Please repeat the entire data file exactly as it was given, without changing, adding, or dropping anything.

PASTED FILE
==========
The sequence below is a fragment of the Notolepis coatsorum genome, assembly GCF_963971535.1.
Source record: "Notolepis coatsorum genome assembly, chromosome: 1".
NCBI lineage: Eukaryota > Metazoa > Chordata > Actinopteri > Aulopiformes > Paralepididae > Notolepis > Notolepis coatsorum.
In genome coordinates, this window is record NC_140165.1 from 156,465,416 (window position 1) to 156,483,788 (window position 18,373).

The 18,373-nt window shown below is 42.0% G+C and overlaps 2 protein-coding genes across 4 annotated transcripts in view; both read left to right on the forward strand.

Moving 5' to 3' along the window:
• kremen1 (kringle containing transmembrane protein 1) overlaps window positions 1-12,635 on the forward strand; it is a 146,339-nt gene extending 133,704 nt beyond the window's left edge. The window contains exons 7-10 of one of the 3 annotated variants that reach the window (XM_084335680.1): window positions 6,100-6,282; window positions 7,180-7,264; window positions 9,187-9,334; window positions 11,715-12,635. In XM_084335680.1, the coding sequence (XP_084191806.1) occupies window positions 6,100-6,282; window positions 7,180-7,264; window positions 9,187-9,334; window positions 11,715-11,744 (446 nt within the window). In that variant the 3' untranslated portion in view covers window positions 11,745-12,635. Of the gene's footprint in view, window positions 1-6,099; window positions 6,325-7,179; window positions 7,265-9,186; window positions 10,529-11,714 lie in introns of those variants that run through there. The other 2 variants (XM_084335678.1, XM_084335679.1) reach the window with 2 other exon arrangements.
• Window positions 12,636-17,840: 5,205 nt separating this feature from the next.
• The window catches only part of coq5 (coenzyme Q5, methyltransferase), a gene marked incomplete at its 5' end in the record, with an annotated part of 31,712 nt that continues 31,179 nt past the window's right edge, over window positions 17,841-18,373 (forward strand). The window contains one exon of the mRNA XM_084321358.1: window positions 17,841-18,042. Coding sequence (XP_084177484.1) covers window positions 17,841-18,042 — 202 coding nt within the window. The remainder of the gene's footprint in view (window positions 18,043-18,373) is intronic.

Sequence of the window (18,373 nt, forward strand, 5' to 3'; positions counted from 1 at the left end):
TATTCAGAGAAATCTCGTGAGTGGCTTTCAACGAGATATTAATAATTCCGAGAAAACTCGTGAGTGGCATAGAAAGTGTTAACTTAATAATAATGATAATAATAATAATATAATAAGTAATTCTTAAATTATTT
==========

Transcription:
The sequence below is a fragment of the Notolepis coatsorum genome, assembly GCF_963971535.1.
Source record: "Notolepis coatsorum genome assembly, chromosome: 1".
NCBI lineage: Eukaryota > Metazoa > Chordata > Actinopteri > Aulopiformes > Paralepididae > Notolepis > Notolepis coatsorum.
In genome coordinates, this window is record NC_140165.1 from 156,465,416 (window position 1) to 156,483,788 (window position 18,373).

The 18,373-nt window shown below is 42.0% G+C and overlaps 2 protein-coding genes across 4 annotated transcripts in view; both read left to right on the forward strand.

Moving 5' to 3' along the window:
• kremen1 (kringle containing transmembrane protein 1) overlaps window positions 1-12,635 on the forward strand; it is a 146,339-nt gene extending 133,704 nt beyond the window's left edge. The window contains exons 7-10 of one of the 3 annotated variants that reach the window (XM_084335680.1): window positions 6,100-6,282; window positions 7,180-7,264; window positions 9,187-9,334; window positions 11,715-12,635. In XM_084335680.1, the coding sequence (XP_084191806.1) occupies window positions 6,100-6,282; window positions 7,180-7,264; window positions 9,187-9,334; window positions 11,715-11,744 (446 nt within the window). In that variant the 3' untranslated portion in view covers window positions 11,745-12,635. Of the gene's footprint in view, window positions 1-6,099; window positions 6,325-7,179; window positions 7,265-9,186; window positions 10,529-11,714 lie in introns of those variants that run through there. The other 2 variants (XM_084335678.1, XM_084335679.1) reach the window with 2 other exon arrangements.
• Window positions 12,636-17,840: 5,205 nt separating this feature from the next.
• The window catches only part of coq5 (coenzyme Q5, methyltransferase), a gene marked incomplete at its 5' end in the record, with an annotated part of 31,712 nt that continues 31,179 nt past the window's right edge, over window positions 17,841-18,373 (forward strand). The window contains one exon of the mRNA XM_084321358.1: window positions 17,841-18,042. Coding sequence (XP_084177484.1) covers window positions 17,841-18,042 — 202 coding nt within the window. The remainder of the gene's footprint in view (window positions 18,043-18,373) is intronic.

Sequence of the window (18,373 nt, forward strand, 5' to 3'; positions counted from 1 at the left end):
TATTCAGAGAAATCTCGTGAGTGGCTTTCAACGAGATATTAATAATTCCGAGAAAACTCGTGAGTGGCATAGAAAGTGTTAACTTAATAATAATGATAATAATAATAATATAATAAGTAATTCTTAAATTATTT